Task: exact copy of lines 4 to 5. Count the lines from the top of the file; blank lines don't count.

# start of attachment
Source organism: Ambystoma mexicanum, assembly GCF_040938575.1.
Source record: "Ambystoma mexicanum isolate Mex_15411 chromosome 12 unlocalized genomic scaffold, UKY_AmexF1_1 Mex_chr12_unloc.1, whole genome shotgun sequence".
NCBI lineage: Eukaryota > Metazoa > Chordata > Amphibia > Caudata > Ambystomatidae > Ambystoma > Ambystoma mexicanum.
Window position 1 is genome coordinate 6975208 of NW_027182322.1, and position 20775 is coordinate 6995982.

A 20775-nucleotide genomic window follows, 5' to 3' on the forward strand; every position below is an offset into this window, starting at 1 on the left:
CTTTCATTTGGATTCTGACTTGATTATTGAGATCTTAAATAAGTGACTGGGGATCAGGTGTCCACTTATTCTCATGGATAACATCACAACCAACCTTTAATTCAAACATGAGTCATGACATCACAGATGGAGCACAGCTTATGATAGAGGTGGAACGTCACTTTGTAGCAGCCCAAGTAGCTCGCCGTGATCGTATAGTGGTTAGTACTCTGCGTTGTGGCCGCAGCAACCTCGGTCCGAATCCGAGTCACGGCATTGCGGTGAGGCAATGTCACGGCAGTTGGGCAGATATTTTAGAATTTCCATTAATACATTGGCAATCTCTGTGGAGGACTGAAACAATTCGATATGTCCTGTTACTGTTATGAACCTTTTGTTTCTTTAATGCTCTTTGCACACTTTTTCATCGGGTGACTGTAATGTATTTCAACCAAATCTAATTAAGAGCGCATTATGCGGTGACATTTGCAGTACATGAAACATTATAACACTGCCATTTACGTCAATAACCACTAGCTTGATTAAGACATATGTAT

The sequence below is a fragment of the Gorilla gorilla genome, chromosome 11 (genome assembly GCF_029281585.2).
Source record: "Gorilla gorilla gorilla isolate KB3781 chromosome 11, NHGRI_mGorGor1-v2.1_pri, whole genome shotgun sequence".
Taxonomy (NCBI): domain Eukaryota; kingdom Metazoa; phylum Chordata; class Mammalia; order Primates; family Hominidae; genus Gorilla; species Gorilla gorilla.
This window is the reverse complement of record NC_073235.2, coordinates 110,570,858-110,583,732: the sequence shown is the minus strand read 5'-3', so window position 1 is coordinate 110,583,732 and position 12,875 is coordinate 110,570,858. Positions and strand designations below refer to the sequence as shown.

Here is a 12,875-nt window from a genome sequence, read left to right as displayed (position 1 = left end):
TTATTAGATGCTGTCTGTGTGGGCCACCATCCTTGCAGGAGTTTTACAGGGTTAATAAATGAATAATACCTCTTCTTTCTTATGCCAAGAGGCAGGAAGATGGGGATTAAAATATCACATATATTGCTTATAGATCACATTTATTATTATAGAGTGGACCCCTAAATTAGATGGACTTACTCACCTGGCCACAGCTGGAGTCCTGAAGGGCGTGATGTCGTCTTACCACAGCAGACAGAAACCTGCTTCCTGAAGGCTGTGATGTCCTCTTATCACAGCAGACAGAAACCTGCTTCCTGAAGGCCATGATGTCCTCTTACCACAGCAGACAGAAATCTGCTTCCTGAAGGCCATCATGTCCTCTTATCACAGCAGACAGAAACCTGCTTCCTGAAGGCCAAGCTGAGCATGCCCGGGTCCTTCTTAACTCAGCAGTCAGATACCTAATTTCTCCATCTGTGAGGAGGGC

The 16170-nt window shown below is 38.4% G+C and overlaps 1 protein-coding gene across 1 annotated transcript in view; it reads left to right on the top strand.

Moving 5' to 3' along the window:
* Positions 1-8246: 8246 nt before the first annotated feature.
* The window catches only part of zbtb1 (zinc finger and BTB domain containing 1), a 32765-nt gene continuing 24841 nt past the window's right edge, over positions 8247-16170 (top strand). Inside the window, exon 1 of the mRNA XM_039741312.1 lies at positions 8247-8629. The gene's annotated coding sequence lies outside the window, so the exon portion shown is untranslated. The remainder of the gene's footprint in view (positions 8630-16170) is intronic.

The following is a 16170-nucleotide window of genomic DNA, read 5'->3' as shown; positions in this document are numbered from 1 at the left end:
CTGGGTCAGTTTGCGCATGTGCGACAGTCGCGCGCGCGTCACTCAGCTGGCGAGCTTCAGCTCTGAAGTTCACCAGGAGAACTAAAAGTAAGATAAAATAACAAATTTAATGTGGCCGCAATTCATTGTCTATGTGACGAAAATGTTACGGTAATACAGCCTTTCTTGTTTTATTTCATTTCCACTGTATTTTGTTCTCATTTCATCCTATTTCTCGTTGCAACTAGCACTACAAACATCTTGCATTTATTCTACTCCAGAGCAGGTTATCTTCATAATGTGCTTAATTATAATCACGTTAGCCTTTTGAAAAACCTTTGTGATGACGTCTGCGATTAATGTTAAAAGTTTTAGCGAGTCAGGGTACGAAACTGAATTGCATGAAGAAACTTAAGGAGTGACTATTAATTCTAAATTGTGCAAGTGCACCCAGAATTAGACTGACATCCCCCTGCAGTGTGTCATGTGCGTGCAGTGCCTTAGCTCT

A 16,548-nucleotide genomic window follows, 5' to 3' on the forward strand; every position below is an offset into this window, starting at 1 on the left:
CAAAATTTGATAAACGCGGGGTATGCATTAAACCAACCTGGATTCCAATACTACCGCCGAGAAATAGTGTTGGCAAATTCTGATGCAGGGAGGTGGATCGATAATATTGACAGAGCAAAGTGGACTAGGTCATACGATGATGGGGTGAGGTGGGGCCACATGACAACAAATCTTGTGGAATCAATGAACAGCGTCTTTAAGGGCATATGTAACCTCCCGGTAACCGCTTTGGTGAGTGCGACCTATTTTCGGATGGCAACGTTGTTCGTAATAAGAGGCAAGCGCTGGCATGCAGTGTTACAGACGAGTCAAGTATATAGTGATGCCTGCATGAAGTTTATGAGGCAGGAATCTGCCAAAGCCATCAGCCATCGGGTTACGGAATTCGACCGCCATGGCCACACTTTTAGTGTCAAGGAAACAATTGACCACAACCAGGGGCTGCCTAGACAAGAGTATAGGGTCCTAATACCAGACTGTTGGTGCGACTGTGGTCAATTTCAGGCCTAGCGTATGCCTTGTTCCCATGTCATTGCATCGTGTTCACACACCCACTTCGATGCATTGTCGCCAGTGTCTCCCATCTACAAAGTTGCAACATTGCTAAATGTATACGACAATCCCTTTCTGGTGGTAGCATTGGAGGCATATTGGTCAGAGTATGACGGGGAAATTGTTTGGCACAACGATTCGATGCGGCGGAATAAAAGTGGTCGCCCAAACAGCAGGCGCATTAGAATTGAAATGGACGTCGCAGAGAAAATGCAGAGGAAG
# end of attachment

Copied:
Window position 1 is genome coordinate 6975208 of NW_027182322.1, and position 20775 is coordinate 6995982.

A 20775-nucleotide genomic window follows, 5' to 3' on the forward strand; every position below is an offset into this window, starting at 1 on the left: